const collectionSource: ITransactionCollectionNodeSource = {
          nodes: findableModels,
          pageInfo,
        };

        return collectionSource;
      },
    },
  }),
})
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AccountPolicy

Policy classes are not specific to GraphQL but are included here because of their importance. They are single responsibility objects that authorise actions. This means they can both be used to 403/404 a request, or to provide a G|HATEOAS response publishing authorised actions. They can be used in HTTP Requests, GraphQL requests, WebSocket requests, RPC requests, CRON contexts, Job contexts, Migration contexts, Seeder contexts, or anything else that could fit a RequestContext interface.

/**
 * @ account/account.policy.ts
 * 
 * AccountPolicy
 * 
 * Handles authorisation for Accounts
 */
export class AccountPolicy {
  constructor(
    protected readonly ctx: BaseContext,
  ) {
    //
  }

  /**
   * Can the Requester Find Accounts?
   */
  canFindMany(): boolean {
    return this.ctx.hasPermission(Permission.Account.ViewOwn);
  }

  /**
   * Can the Requester Create an Account?
   */
  canCreate(): boolean {
    return this.ctx.hasPermission(Permission.Account.Create);
  }

  /**
   * Can the Requester Find the Account?
   *
   * @param arg
   */
  canFindOne(arg: { model: AccountModel }): boolean {
    const { model } = arg;

    // must be Owned by the Requester
    if (!model.isOwnedBy(this.ctx)) return false;

    return this.ctx.hasPermission(Permission.Account.ViewOwn);
  }

  /**
   * Can the Requester Withdraw from the Account?
   *
   * @param arg
   */
  canWithdraw(arg: { model: AccountModel }): boolean {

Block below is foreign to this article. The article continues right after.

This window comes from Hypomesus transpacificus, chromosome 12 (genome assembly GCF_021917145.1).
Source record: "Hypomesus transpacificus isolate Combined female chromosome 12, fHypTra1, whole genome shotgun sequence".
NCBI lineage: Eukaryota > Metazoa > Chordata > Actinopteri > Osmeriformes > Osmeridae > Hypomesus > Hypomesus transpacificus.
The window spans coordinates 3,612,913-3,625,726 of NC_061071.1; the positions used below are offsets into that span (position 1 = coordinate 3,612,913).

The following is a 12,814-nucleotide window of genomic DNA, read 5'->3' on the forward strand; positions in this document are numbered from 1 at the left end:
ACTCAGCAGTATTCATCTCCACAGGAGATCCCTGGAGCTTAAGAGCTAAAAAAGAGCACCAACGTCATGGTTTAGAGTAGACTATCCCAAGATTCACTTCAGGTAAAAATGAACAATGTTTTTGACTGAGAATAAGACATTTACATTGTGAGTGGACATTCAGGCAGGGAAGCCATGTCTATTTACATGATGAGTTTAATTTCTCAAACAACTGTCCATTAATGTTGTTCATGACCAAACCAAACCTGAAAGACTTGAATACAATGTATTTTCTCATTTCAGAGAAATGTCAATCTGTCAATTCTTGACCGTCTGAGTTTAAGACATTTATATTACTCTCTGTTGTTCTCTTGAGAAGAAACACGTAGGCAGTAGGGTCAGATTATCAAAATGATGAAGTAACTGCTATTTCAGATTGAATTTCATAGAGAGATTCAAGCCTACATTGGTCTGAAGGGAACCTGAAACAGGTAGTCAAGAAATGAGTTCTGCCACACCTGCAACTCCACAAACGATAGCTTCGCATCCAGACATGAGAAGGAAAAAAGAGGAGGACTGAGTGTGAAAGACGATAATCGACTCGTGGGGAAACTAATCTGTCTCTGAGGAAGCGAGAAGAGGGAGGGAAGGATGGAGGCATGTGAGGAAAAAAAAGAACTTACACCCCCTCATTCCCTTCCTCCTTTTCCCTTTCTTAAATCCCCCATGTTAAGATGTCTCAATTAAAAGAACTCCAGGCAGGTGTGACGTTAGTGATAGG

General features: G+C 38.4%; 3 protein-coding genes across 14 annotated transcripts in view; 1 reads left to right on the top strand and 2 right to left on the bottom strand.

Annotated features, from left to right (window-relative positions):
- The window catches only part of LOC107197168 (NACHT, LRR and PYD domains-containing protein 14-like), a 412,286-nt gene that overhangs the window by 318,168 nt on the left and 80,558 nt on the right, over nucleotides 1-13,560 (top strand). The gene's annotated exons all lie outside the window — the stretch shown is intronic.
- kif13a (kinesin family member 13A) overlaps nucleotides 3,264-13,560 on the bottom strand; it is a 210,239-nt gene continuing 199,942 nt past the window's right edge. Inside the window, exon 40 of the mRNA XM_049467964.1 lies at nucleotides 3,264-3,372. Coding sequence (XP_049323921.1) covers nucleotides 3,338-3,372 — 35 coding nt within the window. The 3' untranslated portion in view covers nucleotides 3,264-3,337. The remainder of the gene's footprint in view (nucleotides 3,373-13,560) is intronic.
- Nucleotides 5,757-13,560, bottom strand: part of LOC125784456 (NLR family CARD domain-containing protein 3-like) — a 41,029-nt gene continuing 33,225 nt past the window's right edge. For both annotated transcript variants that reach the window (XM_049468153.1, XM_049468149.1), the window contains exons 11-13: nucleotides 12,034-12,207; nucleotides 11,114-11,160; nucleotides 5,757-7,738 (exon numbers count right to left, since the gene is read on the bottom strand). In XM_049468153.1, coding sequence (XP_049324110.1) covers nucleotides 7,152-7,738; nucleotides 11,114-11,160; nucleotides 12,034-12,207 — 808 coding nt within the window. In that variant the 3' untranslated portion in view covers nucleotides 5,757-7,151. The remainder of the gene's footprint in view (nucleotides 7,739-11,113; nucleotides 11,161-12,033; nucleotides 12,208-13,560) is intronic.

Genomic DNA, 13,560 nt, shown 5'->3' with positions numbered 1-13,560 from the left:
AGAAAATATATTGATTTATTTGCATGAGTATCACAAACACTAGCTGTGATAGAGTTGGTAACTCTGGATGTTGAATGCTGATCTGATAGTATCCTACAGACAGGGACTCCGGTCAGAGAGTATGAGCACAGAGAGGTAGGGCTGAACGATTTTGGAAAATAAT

const { model } = arg;

    // must be Findable
    if (!this.canFindOne({ model })) return false;

    // must be Owned by the Requester
    if (!model.isOwnedBy(this.ctx)) return false;

    return this.ctx.hasPermission(Permission.Account.WithdrawOwn);
  }

  /**
   * Can the Requester Deposit to the Account?
   *
   * @param arg
   */
  canDeposit(arg: { model: AccountModel }): boolean {
    const { model } = arg;

    // must be Findable
    if (!this.canFindOne({ model })) return false;

    // must be Owned by the Requester
    if (!model.isOwnedBy(this.ctx)) return false;

    return this.ctx.hasPermission(Permission.Account.DepositOwn);
  }
}
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Policies exist in contrast to other popular techniques like Guards that apply method/route based authorisation to endpoints (such as resolvers, HTTP endpoints, etc...) and whose logic can't be shared with different parts of the codebase. Guards' power is they're simple and readable. Guards are useful when working at high resolution such as authorising access to sensitive fields like date_of_birth or email, where the authorisation is too granular to publish in practice.

A guard example adopted from TypeGraphQL.

// Guard example from TypeGraphQL, using the @Authorized decorator

@Resolver()
class MyResolver {
  // Since the logic is statically attached to the endpoint and inaccessable elsewhere in the
  // application, we can't publish this authorisation to the client without duplicating the logic
  // (i.e. const canDoThing = user.permissions.includes("ADMIN")...)
  @Authorized("ADMIN")
  @Query()
  authedQuery(): string {
    return "Admin users only!";
  }

}
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The rest...

For the remaining server code see the GitHub repository for this post.

What we didn't cover

  • Using DataLoader to solve the n+1 problem
  • Using a database:
    • ORM
    • Migrations
    • Seeing
    • Transactions
    • ...
  • How to serve a GraphQL server over HTTP (view the Source Code for an example)

Hosting this example server:

With Docker:

docker run \
  --name example_gql_ts_accounts \
  -p 5000:5000 \
  -e PORT=5000 \
  -e LOG_DIR=./storage/logs \
  -e LOG_MAX_SIZE=20m \
  -e LOG_ROTATION_MAX_AGE=7d \
  -e RATE_LIMIT_WINDOW_MS=60000 \
  -e RATE_LIMIT_MAX=100 \
  --rm \
  nick3141/example-gql-ts-accounts:latest
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With Docker Compose:

version: "3"

services:
  example_gql_ts_accounts:
    container_name: example_gql_ts_accounts
    image: nick3141/example-gql-ts-accounts:latest
    restart: unless-stopped
    ports:
      - 5000:5000
    environment:
      - PORT=5000
      # optional:
      # - LOG_DIR=./storage/logs
      # - LOG_MAX_SIZE=20m
      # - LOG_ROTATION_MAX_AGE=7d
      # - RATE_LIMIT_WINDOW_MS=60000
      # - RATE_LIMIT_MAX=100
    volumes:
      - ./_v_logs:/usr/src/app/storage/logs